I just updated my list of Bollywood movies on Netflix with the return of 28 titles from Red Chillies Entertainment. (Thanks to @CinemaRareIN on Twitter for posting the list!) A few of the returning titles expired as recently as September 1. Here’s a list of all of the Red Chillies movies that are available on Netflix once again:
Though the impending theatrical release of Brahmastra: Part One — Shiva is dominating headlines right now, it’s actually a pretty busy week on the streaming services. Here’s what’s debuting on Netflix and Amazon Prime in the next several days:
Other titles like Dear Zindagi have also expired in recent weeks, but I don’t think this necessarily means that Netflix’s deal with Red Chillies is done for good and that the films are headed to another streaming service. Chennai Express returned to Netflix in August 2021, and Yodha and two other titles returned in January of this year. This could just be a reset before the start of a new streaming contract. However, there’s no guarantee that the above titles will return to Netflix, or that they will return quickly if they do, so prioritize watching them if you’re so inclined.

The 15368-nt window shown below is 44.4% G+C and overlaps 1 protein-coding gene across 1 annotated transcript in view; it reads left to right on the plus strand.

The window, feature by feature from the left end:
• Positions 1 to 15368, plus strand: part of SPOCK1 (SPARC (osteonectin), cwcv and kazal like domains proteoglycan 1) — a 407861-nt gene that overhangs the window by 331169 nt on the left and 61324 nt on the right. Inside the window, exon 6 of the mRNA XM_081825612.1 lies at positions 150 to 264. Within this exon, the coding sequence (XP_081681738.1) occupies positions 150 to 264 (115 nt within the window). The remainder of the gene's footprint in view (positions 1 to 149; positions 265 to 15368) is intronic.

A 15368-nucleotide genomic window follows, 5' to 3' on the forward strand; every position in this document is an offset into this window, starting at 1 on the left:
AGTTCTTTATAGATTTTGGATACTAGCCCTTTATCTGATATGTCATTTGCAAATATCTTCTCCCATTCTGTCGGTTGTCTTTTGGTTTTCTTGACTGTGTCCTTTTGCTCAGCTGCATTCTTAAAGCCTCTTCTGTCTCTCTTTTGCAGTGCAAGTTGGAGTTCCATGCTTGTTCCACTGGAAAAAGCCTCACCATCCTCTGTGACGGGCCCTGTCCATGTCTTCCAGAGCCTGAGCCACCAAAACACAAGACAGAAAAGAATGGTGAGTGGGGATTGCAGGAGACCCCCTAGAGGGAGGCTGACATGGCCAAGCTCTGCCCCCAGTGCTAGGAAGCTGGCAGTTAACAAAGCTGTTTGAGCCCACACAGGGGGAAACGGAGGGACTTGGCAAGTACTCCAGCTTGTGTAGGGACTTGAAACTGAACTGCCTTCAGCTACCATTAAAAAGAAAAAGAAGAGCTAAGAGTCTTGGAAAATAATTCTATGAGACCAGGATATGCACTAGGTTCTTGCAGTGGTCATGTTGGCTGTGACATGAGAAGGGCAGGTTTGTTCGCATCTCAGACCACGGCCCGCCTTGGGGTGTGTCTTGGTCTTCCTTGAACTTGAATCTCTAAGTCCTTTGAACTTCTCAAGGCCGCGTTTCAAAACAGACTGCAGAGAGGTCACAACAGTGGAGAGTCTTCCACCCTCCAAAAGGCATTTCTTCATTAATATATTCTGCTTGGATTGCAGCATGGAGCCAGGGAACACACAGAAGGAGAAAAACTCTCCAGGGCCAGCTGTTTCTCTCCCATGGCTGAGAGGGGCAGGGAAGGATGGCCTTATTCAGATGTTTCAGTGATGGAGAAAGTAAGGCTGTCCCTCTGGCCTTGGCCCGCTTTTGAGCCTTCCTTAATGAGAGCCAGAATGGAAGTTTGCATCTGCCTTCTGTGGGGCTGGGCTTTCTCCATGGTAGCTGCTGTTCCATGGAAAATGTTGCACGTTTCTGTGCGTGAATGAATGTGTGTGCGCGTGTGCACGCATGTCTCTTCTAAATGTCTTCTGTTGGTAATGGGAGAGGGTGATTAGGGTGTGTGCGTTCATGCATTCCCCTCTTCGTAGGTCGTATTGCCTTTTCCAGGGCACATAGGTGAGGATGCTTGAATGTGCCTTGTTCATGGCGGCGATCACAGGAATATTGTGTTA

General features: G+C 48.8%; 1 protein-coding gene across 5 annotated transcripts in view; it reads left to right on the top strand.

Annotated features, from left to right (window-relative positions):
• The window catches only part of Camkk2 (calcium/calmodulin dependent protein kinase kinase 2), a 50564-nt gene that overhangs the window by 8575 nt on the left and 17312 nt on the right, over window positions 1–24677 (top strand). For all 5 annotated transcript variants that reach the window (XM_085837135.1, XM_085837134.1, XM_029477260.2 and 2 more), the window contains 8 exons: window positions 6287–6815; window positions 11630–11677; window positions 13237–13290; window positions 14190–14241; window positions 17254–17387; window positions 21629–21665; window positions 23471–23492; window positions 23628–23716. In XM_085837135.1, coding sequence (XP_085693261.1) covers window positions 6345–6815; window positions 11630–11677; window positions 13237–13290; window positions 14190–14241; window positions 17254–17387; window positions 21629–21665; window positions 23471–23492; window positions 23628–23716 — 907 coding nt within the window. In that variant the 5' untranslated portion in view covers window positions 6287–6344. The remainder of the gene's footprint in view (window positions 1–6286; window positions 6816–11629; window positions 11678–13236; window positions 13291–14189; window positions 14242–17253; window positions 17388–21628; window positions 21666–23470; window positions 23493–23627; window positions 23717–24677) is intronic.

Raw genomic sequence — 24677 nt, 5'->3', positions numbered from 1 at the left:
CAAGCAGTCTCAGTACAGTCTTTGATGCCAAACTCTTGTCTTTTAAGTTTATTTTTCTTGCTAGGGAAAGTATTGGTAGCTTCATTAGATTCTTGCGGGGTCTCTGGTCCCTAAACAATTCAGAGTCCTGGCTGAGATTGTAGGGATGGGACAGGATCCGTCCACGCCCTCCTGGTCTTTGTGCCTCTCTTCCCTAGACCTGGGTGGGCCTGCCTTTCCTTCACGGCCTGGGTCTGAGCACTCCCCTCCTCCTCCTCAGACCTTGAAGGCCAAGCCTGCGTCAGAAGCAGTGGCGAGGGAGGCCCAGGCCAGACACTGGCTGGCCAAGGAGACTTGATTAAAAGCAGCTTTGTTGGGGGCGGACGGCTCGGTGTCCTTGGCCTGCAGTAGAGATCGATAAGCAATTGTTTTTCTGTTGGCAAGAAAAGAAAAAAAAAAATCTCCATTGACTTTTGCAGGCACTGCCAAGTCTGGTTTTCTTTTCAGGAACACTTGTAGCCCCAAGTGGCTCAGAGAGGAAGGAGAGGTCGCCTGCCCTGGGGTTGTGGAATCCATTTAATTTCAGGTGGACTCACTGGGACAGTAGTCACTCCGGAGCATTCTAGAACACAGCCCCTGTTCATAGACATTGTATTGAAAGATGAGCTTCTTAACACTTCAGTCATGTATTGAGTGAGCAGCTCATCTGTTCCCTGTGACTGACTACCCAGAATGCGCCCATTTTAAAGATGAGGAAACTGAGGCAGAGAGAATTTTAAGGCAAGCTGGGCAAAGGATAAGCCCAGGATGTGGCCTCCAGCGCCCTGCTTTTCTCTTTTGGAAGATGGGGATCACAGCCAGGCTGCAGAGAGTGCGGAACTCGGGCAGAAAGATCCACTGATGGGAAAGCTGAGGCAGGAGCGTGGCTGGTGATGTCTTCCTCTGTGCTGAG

Last week, Netflix added a pair of Hindi movies, including Radhe Shyam and the Original film Thar, which is really good. The Tamil action flick Beast — starring Vijay and Pooja Hegde — debuts on Netflix May 10 (in the afternoon in the US). And Netflix recently moved Masaba Masaba into the “Worth the Wait” row on their New & Popular page, joining She. No Season 2 release dates for either series yet, though.
In other Netflix news, Dear Zindagi expired today. I guess they hit their Alia Bhatt limit with Gangubai Kathiawadi and had to let one of her other pictures go.
I also updated my list of Bollywood movies on Amazon Prime with a release date for their Hindi anthology Modern Love: Mumbai. It debuts on Friday, May 13 (so probably the afternoon of May 12 in the US). The anthology lineup is seriously impressive: